tony.law
tony.law

Option 6 is to avoid online passwords altogether. A lot of UK banks are using variants of this - don't know how far this is spreading in the US? For one account, I have a device that recognises my account PIN code (only ever sent out by secured snailmail, to the registered address) and provides a ten digit one-time logon key. For another, the device requires my Visa card to be inserted, needs my PIN, and has separate functions to deliver a logon key or a transaction validation key; the latter also requires information about the transaction. A third bank still uses a two part password system, but has a phone interface to validate transactions - a code is displayed on the screen, and must be entered into the phone system (landline or mobile, selected per transaction, but the phone numbers are pre-registered with the bank). These last two conform to the "something you have, something you know" criterion for security. BTW: in the UK at least, text messages can be received on some landlines either as text (if the phone supports it) or as text-to-speech voicemail. BT does this, I don't know about other providers. So, Option 5 isn't necessarily out of court if you're out of coverage.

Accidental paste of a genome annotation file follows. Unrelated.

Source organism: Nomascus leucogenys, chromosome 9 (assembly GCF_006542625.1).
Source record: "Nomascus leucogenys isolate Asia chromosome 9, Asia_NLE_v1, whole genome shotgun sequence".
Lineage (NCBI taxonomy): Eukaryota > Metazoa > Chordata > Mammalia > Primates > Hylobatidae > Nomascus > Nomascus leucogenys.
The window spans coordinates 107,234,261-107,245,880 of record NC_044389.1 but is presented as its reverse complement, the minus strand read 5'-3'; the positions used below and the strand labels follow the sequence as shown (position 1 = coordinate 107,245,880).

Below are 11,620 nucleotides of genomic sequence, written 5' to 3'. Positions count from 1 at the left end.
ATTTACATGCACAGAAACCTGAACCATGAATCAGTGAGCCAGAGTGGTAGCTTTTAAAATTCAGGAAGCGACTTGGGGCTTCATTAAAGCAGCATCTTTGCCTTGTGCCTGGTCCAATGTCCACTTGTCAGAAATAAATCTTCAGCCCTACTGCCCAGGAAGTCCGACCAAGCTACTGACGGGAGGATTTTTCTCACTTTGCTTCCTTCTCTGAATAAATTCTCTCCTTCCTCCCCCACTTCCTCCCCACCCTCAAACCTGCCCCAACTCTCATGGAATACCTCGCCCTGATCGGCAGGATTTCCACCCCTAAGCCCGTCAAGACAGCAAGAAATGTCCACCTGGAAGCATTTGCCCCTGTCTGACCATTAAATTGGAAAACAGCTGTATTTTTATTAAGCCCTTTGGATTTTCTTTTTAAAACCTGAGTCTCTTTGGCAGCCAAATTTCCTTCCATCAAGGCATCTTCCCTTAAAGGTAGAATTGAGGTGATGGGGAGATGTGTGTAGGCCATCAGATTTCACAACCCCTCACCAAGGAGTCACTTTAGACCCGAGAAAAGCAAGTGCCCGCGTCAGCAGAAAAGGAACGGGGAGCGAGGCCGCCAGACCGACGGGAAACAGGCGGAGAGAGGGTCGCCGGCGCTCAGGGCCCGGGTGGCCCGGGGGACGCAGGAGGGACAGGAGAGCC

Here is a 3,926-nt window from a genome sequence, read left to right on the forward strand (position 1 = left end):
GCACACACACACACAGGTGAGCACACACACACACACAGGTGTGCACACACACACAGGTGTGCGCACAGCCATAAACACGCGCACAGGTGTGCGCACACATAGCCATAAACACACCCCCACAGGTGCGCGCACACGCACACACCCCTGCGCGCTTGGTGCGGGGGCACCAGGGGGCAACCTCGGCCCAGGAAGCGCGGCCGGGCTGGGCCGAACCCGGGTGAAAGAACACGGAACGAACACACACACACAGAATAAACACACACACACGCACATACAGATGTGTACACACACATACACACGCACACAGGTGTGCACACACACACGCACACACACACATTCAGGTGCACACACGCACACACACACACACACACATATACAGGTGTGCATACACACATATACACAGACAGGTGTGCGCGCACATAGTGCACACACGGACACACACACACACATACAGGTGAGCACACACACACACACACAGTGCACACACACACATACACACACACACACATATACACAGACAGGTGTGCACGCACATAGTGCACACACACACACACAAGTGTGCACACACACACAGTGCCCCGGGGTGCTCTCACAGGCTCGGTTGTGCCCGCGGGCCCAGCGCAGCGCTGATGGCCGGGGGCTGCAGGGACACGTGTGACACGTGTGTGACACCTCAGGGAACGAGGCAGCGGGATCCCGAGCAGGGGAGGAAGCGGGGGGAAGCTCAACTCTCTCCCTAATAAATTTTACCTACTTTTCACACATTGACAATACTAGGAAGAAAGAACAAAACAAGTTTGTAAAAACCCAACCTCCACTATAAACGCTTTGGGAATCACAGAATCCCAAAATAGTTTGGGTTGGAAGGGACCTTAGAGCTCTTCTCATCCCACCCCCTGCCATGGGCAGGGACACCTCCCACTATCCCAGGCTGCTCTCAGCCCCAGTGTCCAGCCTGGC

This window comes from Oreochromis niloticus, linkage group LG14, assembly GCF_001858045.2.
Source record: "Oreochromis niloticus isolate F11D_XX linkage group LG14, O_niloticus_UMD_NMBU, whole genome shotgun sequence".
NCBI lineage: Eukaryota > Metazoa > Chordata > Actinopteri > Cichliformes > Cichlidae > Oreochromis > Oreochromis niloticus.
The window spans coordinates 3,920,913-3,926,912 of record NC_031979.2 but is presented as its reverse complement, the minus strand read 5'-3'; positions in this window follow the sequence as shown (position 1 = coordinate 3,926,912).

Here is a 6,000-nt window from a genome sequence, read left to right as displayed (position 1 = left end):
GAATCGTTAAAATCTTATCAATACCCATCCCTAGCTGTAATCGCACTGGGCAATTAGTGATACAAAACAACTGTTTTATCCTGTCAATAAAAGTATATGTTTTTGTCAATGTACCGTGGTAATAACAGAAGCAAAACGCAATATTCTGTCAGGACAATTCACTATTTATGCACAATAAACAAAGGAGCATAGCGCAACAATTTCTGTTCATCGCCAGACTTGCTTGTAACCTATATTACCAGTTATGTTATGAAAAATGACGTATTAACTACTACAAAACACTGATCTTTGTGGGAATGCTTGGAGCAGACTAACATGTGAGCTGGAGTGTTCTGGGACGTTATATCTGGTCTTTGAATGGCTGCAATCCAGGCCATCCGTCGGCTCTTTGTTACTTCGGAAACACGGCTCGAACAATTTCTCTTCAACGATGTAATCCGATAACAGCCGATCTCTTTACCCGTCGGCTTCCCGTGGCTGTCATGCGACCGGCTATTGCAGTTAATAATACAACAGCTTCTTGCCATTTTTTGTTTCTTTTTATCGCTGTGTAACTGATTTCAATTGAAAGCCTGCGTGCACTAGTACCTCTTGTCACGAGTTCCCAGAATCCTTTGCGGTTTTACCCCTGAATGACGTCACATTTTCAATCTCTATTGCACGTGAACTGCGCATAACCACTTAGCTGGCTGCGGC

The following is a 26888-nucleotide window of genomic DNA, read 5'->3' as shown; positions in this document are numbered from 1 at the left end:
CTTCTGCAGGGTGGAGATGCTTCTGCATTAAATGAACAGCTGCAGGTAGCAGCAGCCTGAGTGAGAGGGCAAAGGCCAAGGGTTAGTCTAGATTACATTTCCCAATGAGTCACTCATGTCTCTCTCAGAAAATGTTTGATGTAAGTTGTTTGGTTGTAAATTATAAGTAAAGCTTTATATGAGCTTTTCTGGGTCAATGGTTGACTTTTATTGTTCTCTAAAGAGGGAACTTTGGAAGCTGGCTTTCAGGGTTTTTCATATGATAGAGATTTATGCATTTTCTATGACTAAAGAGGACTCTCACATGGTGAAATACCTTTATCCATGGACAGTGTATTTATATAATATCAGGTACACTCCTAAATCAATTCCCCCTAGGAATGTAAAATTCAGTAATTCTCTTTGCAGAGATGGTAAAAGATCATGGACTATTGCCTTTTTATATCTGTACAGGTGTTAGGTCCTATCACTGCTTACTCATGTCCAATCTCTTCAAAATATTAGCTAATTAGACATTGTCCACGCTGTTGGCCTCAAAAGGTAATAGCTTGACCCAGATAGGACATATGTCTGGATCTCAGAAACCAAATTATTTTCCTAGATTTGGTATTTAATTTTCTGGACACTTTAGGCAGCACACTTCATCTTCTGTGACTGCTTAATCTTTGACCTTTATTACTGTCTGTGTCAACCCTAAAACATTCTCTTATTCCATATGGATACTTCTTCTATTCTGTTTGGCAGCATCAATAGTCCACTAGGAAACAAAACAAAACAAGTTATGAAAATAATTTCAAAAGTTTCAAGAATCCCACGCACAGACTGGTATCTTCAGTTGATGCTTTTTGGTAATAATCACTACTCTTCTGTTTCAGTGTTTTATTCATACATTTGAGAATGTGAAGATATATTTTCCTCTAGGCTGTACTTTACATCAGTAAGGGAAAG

Justin James
Justin James

... is that it is a layer of complexity which few users understand. Look at the lack of penetration of keys for email, for example. It's a good idea, and for internal applications it may be realistic, though. J.Ja

Realvdude
Realvdude

Though I know several questions do not compound the hacking a hude amount. For many years I have been using unrelated answers.

apotheon
apotheon

Why not offer it as an option for those who aren't stunned by simple cryptography tools?

apotheon
apotheon